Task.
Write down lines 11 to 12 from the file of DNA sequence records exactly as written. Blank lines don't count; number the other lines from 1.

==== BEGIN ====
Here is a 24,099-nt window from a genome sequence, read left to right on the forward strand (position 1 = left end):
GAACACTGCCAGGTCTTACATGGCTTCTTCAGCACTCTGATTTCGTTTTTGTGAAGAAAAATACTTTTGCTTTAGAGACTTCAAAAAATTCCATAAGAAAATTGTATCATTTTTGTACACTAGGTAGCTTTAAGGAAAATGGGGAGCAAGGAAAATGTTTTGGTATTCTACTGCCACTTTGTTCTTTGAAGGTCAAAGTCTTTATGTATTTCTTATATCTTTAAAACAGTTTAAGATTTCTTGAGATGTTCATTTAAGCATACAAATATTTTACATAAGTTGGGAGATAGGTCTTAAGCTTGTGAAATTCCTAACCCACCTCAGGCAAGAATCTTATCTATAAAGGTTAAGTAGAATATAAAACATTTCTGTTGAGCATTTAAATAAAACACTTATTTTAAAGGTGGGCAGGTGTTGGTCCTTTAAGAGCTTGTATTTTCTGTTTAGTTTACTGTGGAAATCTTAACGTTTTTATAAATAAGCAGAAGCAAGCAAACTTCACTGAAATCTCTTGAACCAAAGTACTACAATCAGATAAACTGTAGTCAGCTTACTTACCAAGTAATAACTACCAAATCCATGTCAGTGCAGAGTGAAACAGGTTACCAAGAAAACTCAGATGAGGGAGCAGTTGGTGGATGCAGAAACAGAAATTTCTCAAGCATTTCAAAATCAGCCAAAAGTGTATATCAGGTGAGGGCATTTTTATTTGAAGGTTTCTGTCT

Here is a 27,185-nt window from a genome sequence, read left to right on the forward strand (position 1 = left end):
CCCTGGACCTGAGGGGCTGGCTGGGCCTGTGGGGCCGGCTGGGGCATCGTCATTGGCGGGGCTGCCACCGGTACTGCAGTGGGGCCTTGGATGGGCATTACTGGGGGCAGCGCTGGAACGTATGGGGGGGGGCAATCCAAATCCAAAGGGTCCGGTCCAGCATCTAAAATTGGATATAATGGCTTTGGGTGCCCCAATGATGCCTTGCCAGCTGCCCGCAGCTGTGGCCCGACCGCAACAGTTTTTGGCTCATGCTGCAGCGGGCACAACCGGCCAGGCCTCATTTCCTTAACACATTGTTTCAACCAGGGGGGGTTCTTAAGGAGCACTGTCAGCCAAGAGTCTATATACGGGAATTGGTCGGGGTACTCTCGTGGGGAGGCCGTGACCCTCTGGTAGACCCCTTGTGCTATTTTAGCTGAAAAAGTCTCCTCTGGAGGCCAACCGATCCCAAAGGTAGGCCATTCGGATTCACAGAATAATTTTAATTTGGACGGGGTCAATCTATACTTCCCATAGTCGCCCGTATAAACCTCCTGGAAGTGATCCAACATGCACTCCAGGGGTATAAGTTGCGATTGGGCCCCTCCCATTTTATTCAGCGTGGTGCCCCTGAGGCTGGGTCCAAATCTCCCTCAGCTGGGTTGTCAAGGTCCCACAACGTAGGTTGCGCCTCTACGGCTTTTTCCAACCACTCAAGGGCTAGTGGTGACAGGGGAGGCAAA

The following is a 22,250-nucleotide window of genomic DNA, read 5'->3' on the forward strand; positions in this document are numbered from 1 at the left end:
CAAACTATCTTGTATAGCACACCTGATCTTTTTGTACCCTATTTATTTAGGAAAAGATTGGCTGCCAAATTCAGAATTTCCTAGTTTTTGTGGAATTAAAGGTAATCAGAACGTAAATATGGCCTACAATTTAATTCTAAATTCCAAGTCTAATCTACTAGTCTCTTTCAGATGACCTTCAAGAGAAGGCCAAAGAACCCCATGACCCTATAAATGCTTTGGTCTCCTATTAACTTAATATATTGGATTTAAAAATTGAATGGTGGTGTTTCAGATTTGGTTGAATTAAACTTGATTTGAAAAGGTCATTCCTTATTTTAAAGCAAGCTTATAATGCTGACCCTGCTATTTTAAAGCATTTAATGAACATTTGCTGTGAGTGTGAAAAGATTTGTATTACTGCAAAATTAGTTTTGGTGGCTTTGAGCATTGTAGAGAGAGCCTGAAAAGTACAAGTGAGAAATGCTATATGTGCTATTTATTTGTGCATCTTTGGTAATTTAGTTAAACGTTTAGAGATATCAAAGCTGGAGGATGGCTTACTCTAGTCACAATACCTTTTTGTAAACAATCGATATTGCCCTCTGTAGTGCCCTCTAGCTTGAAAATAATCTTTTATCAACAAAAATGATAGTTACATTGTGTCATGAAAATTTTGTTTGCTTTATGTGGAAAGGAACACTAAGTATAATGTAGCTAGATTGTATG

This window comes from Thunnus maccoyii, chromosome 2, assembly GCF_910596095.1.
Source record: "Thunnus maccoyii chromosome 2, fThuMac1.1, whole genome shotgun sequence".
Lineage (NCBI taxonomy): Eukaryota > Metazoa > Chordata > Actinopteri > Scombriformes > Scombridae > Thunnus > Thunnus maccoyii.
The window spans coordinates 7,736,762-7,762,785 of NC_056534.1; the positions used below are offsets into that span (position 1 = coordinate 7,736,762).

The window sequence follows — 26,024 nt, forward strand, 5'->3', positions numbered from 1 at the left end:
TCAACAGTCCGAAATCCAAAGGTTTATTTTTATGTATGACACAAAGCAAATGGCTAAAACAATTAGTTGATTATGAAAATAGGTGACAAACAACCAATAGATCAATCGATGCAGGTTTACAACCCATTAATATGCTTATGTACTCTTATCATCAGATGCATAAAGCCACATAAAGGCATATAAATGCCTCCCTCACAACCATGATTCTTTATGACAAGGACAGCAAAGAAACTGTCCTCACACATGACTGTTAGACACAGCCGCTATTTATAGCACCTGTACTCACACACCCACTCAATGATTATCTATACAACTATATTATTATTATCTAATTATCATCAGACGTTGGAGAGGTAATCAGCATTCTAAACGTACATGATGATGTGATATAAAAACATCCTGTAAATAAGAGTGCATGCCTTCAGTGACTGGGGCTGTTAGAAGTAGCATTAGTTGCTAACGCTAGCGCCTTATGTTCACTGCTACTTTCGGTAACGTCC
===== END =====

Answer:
The window sequence follows — 26,024 nt, forward strand, 5'->3', positions numbered from 1 at the left end:
TCAACAGTCCGAAATCCAAAGGTTTATTTTTATGTATGACACAAAGCAAATGGCTAAAACAATTAGTTGATTATGAAAATAGGTGACAAACAACCAATAGATCAATCGATGCAGGTTTACAACCCATTAATATGCTTATGTACTCTTATCATCAGATGCATAAAGCCACATAAAGGCATATAAATGCCTCCCTCACAACCATGATTCTTTATGACAAGGACAGCAAAGAAACTGTCCTCACACATGACTGTTAGACACAGCCGCTATTTATAGCACCTGTACTCACACACCCACTCAATGATTATCTATACAACTATATTATTATTATCTAATTATCATCAGACGTTGGAGAGGTAATCAGCATTCTAAACGTACATGATGATGTGATATAAAAACATCCTGTAAATAAGAGTGCATGCCTTCAGTGACTGGGGCTGTTAGAAGTAGCATTAGTTGCTAACGCTAGCGCCTTATGTTCACTGCTACTTTCGGTAACGTCC